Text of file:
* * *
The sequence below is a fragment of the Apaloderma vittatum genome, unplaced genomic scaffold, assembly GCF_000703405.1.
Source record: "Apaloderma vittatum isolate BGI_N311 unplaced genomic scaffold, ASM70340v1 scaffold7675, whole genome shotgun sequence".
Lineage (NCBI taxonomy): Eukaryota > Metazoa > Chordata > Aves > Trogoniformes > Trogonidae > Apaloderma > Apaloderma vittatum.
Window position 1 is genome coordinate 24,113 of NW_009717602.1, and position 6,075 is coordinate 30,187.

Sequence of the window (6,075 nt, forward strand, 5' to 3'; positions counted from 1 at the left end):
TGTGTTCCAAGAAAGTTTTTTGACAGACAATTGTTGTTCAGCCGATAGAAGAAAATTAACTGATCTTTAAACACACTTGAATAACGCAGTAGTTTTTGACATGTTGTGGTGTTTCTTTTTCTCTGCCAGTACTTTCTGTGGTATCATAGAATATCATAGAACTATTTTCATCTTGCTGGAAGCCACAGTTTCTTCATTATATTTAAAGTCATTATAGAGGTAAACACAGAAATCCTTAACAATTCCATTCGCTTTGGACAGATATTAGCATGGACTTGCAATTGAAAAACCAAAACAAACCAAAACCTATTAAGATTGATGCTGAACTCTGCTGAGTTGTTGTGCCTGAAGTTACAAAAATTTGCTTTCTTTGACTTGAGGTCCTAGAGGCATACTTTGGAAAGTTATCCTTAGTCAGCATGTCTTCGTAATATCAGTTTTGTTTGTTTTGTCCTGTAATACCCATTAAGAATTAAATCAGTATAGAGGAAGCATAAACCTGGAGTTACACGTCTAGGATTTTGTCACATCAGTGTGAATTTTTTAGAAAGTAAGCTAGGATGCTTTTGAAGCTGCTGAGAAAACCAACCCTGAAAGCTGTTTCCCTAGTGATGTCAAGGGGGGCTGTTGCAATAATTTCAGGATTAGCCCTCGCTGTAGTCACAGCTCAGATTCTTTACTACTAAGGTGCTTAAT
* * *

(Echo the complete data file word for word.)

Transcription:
The sequence below is a fragment of the Apaloderma vittatum genome, unplaced genomic scaffold, assembly GCF_000703405.1.
Source record: "Apaloderma vittatum isolate BGI_N311 unplaced genomic scaffold, ASM70340v1 scaffold7675, whole genome shotgun sequence".
Lineage (NCBI taxonomy): Eukaryota > Metazoa > Chordata > Aves > Trogoniformes > Trogonidae > Apaloderma > Apaloderma vittatum.
Window position 1 is genome coordinate 24,113 of NW_009717602.1, and position 6,075 is coordinate 30,187.

Sequence of the window (6,075 nt, forward strand, 5' to 3'; positions counted from 1 at the left end):
TGTGTTCCAAGAAAGTTTTTTGACAGACAATTGTTGTTCAGCCGATAGAAGAAAATTAACTGATCTTTAAACACACTTGAATAACGCAGTAGTTTTTGACATGTTGTGGTGTTTCTTTTTCTCTGCCAGTACTTTCTGTGGTATCATAGAATATCATAGAACTATTTTCATCTTGCTGGAAGCCACAGTTTCTTCATTATATTTAAAGTCATTATAGAGGTAAACACAGAAATCCTTAACAATTCCATTCGCTTTGGACAGATATTAGCATGGACTTGCAATTGAAAAACCAAAACAAACCAAAACCTATTAAGATTGATGCTGAACTCTGCTGAGTTGTTGTGCCTGAAGTTACAAAAATTTGCTTTCTTTGACTTGAGGTCCTAGAGGCATACTTTGGAAAGTTATCCTTAGTCAGCATGTCTTCGTAATATCAGTTTTGTTTGTTTTGTCCTGTAATACCCATTAAGAATTAAATCAGTATAGAGGAAGCATAAACCTGGAGTTACACGTCTAGGATTTTGTCACATCAGTGTGAATTTTTTAGAAAGTAAGCTAGGATGCTTTTGAAGCTGCTGAGAAAACCAACCCTGAAAGCTGTTTCCCTAGTGATGTCAAGGGGGGCTGTTGCAATAATTTCAGGATTAGCCCTCGCTGTAGTCACAGCTCAGATTCTTTACTACTAAGGTGCTTAAT